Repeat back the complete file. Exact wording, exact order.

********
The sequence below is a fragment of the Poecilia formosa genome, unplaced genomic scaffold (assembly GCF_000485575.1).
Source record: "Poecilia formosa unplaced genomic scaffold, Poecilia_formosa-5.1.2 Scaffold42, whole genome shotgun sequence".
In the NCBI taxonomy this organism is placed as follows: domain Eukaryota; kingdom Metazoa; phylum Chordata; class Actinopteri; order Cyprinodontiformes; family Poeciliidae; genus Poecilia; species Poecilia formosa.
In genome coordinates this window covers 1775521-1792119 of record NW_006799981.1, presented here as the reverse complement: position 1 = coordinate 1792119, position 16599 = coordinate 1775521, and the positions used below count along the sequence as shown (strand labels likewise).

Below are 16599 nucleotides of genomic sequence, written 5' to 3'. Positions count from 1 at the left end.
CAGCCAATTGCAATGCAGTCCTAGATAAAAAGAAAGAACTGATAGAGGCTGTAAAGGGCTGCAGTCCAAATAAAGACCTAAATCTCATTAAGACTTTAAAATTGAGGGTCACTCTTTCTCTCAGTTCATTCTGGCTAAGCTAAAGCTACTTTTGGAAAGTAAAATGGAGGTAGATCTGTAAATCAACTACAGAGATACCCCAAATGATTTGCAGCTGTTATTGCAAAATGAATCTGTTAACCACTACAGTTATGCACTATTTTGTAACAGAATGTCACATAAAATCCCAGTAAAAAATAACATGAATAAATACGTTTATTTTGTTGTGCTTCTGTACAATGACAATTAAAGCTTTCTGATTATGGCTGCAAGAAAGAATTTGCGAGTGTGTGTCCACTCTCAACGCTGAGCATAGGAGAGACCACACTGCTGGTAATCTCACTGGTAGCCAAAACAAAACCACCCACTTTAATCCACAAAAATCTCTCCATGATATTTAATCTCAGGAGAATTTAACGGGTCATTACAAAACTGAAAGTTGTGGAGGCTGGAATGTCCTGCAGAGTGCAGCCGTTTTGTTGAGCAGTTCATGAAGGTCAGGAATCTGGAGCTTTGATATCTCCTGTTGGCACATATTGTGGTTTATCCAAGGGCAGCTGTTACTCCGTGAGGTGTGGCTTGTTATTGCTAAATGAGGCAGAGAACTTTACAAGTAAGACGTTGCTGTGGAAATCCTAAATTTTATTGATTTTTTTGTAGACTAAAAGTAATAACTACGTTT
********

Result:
The sequence below is a fragment of the Poecilia formosa genome, unplaced genomic scaffold (assembly GCF_000485575.1).
Source record: "Poecilia formosa unplaced genomic scaffold, Poecilia_formosa-5.1.2 Scaffold42, whole genome shotgun sequence".
In the NCBI taxonomy this organism is placed as follows: domain Eukaryota; kingdom Metazoa; phylum Chordata; class Actinopteri; order Cyprinodontiformes; family Poeciliidae; genus Poecilia; species Poecilia formosa.
In genome coordinates this window covers 1775521-1792119 of record NW_006799981.1, presented here as the reverse complement: position 1 = coordinate 1792119, position 16599 = coordinate 1775521, and the positions used below count along the sequence as shown (strand labels likewise).

Below are 16599 nucleotides of genomic sequence, written 5' to 3'. Positions count from 1 at the left end.
CAGCCAATTGCAATGCAGTCCTAGATAAAAAGAAAGAACTGATAGAGGCTGTAAAGGGCTGCAGTCCAAATAAAGACCTAAATCTCATTAAGACTTTAAAATTGAGGGTCACTCTTTCTCTCAGTTCATTCTGGCTAAGCTAAAGCTACTTTTGGAAAGTAAAATGGAGGTAGATCTGTAAATCAACTACAGAGATACCCCAAATGATTTGCAGCTGTTATTGCAAAATGAATCTGTTAACCACTACAGTTATGCACTATTTTGTAACAGAATGTCACATAAAATCCCAGTAAAAAATAACATGAATAAATACGTTTATTTTGTTGTGCTTCTGTACAATGACAATTAAAGCTTTCTGATTATGGCTGCAAGAAAGAATTTGCGAGTGTGTGTCCACTCTCAACGCTGAGCATAGGAGAGACCACACTGCTGGTAATCTCACTGGTAGCCAAAACAAAACCACCCACTTTAATCCACAAAAATCTCTCCATGATATTTAATCTCAGGAGAATTTAACGGGTCATTACAAAACTGAAAGTTGTGGAGGCTGGAATGTCCTGCAGAGTGCAGCCGTTTTGTTGAGCAGTTCATGAAGGTCAGGAATCTGGAGCTTTGATATCTCCTGTTGGCACATATTGTGGTTTATCCAAGGGCAGCTGTTACTCCGTGAGGTGTGGCTTGTTATTGCTAAATGAGGCAGAGAACTTTACAAGTAAGACGTTGCTGTGGAAATCCTAAATTTTATTGATTTTTTTGTAGACTAAAAGTAATAACTACGTTT